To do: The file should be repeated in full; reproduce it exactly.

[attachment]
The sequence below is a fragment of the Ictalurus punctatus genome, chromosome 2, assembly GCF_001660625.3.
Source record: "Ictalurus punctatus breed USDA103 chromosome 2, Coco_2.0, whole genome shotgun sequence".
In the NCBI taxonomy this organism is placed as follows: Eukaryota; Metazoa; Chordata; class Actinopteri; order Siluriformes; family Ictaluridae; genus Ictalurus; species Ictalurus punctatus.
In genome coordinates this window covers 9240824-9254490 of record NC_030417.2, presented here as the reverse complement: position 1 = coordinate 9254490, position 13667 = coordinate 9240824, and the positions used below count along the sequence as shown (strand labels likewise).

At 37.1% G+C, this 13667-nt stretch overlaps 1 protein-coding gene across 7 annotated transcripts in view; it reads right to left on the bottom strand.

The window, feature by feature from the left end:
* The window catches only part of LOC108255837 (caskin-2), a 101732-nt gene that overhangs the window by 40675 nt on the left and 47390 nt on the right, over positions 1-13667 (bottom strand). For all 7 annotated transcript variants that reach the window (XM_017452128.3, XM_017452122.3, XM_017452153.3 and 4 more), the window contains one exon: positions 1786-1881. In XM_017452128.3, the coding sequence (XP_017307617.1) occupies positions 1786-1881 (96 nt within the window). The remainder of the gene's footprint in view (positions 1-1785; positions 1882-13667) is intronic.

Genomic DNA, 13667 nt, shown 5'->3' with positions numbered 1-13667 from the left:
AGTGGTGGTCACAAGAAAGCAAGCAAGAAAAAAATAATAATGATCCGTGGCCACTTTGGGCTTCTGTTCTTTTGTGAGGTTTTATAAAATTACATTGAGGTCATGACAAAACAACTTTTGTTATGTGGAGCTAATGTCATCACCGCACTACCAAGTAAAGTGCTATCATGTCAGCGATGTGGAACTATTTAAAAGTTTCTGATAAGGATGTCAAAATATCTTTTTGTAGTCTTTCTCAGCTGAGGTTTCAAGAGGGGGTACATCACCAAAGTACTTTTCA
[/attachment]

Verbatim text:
The sequence below is a fragment of the Ictalurus punctatus genome, chromosome 2, assembly GCF_001660625.3.
Source record: "Ictalurus punctatus breed USDA103 chromosome 2, Coco_2.0, whole genome shotgun sequence".
In the NCBI taxonomy this organism is placed as follows: Eukaryota; Metazoa; Chordata; class Actinopteri; order Siluriformes; family Ictaluridae; genus Ictalurus; species Ictalurus punctatus.
In genome coordinates this window covers 9240824-9254490 of record NC_030417.2, presented here as the reverse complement: position 1 = coordinate 9254490, position 13667 = coordinate 9240824, and the positions used below count along the sequence as shown (strand labels likewise).

At 37.1% G+C, this 13667-nt stretch overlaps 1 protein-coding gene across 7 annotated transcripts in view; it reads right to left on the bottom strand.

The window, feature by feature from the left end:
* The window catches only part of LOC108255837 (caskin-2), a 101732-nt gene that overhangs the window by 40675 nt on the left and 47390 nt on the right, over positions 1-13667 (bottom strand). For all 7 annotated transcript variants that reach the window (XM_017452128.3, XM_017452122.3, XM_017452153.3 and 4 more), the window contains one exon: positions 1786-1881. In XM_017452128.3, the coding sequence (XP_017307617.1) occupies positions 1786-1881 (96 nt within the window). The remainder of the gene's footprint in view (positions 1-1785; positions 1882-13667) is intronic.

Genomic DNA, 13667 nt, shown 5'->3' with positions numbered 1-13667 from the left:
AGTGGTGGTCACAAGAAAGCAAGCAAGAAAAAAATAATAATGATCCGTGGCCACTTTGGGCTTCTGTTCTTTTGTGAGGTTTTATAAAATTACATTGAGGTCATGACAAAACAACTTTTGTTATGTGGAGCTAATGTCATCACCGCACTACCAAGTAAAGTGCTATCATGTCAGCGATGTGGAACTATTTAAAAGTTTCTGATAAGGATGTCAAAATATCTTTTTGTAGTCTTTCTCAGCTGAGGTTTCAAGAGGGGGTACATCACCAAAGTACTTTTCA